So these highly productive plants kept me and the bees and other good bugs happy well beyond the date that the other basils in the garden, other than the African Blue, had succumbed to old age. I'm really looking forward to another season with Corsican Basil in the garden.

November 12
Even though this is a somewhat obscure variety the seeds are not difficult to find, a quick search through the Mother Earth News Seed Finder turned up 5 sources. So if you have room in your garden you might want to give this lovely tasty resilient basil a try.

Wednesday, March 16, 2016

More Experiments With Cloches - Winter Sown Broccoli

One of the challenges I faced this winter was getting certain spring crops sown and into the garden in the face of a three week absence in February. There was just no way that I could nurture seedlings along in pots and then get them set out in the garden in a timely way. In 2015 I had sown three varieties of broccoli and one variety of cabbage in early January, set them out in the garden in mid February, and had the first harvest on March 31. That schedule just wasn't going to be possible this winter but I wasn't ready to give up on spring broccoli so I decided to experiment with direct sowing under cloches.

January 21
I usually plant my brassicas with the stems planted deep, at least up to the level of the seed leaves. The plants will develop roots along the stem and especially from the leaf nodes and that helps to keep the plants from keeling over in the wind. I've found that planting them deep can also encourage strong side shoots from the soil level. With that in mind I dug out the soil about 1 1/2 or 2 inches before sowing the seeds and then put the cloche in place. I sowed a few seeds in each cloche, 2 with broccoli and 2 with cabbage.

February 27

My hope was that the cloche would protect the seedlings from critters (especially sow bugs) and pounding rain and provide a bit of warmth in the cold weather. Look what I found when I got home...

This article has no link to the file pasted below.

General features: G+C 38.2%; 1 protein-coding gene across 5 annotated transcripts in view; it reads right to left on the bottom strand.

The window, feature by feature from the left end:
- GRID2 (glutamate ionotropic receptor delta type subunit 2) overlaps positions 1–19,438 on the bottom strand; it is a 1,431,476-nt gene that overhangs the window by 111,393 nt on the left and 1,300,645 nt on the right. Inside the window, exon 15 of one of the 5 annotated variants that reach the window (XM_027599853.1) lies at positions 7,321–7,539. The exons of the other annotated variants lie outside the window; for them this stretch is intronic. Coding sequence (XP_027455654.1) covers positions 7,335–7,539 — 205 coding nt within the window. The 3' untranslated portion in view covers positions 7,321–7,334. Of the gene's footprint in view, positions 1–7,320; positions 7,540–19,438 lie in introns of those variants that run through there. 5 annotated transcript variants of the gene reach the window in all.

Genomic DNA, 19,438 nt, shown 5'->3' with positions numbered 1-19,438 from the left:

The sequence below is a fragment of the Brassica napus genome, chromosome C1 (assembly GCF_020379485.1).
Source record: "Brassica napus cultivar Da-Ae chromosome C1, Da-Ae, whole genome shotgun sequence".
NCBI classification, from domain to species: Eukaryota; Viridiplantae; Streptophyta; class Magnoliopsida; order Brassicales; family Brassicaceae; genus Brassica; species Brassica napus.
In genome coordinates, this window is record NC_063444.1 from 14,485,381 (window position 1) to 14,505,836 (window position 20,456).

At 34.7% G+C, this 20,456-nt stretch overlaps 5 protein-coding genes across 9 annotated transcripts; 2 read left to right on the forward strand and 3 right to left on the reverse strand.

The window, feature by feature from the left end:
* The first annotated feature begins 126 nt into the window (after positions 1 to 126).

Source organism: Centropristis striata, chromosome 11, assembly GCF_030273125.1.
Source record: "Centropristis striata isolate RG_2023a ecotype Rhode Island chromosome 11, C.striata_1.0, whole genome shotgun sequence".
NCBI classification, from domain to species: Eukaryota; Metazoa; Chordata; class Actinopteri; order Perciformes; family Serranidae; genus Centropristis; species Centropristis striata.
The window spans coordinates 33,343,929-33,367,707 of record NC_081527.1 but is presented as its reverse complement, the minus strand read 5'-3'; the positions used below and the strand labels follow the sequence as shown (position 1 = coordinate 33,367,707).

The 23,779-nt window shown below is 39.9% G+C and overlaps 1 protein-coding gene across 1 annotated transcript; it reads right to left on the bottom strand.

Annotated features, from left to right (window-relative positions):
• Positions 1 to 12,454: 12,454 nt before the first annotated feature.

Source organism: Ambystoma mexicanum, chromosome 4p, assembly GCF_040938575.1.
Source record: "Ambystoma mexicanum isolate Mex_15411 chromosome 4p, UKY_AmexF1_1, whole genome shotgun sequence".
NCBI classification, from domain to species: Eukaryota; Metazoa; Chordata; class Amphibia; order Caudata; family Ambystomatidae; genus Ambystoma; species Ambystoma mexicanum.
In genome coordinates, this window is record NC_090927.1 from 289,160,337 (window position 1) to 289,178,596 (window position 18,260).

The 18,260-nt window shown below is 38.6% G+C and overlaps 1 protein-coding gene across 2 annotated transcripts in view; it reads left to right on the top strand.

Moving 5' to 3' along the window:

February 27
The Batavia broccoli had great germination and the young seedlings were nice and healthy! Unfortunately the germination rate for the cabbage was ZERO, old seeds, oh well. The cloches not only protected the seedlings from critters, but they also kept the seedlings from drying out when the rain disappeared for a couple of weeks as soon as I left. Other seedlings that I had sown under the protection of mesh tunnels suffered from the lack of moisture and never grew well.

March 2
It took me a few days before I could get around to uncovering the plants to thin them.

March 2
After I removed the excess seedlings I replaced the soil that I had removed when I sowed the seeds so that the lower stems were buried.

March 2
Then I had to cover the young plants with some mesh fabric because the birds discovered how delicious the tender young foliage is.

March 16
At the same time I sowed some seeds of Atlantis Brokali where the cabbage failed to germinate. They are coming along nicely.

March 16

I think I'll be doing more experiments with sowing under the protection of cloches next winter, it certainly helps to cut down on the work of potting up seedlings and I'm wondering if the plants will perform better for not having their roots disturbed from the potting up and setting out process. The method won't entirely eliminate my need for starting in containers, often times the garden space isn't ready when it's time to sow the seeds, but when the space is available I'll be continuing the experiments.

Monday, March 14, 2016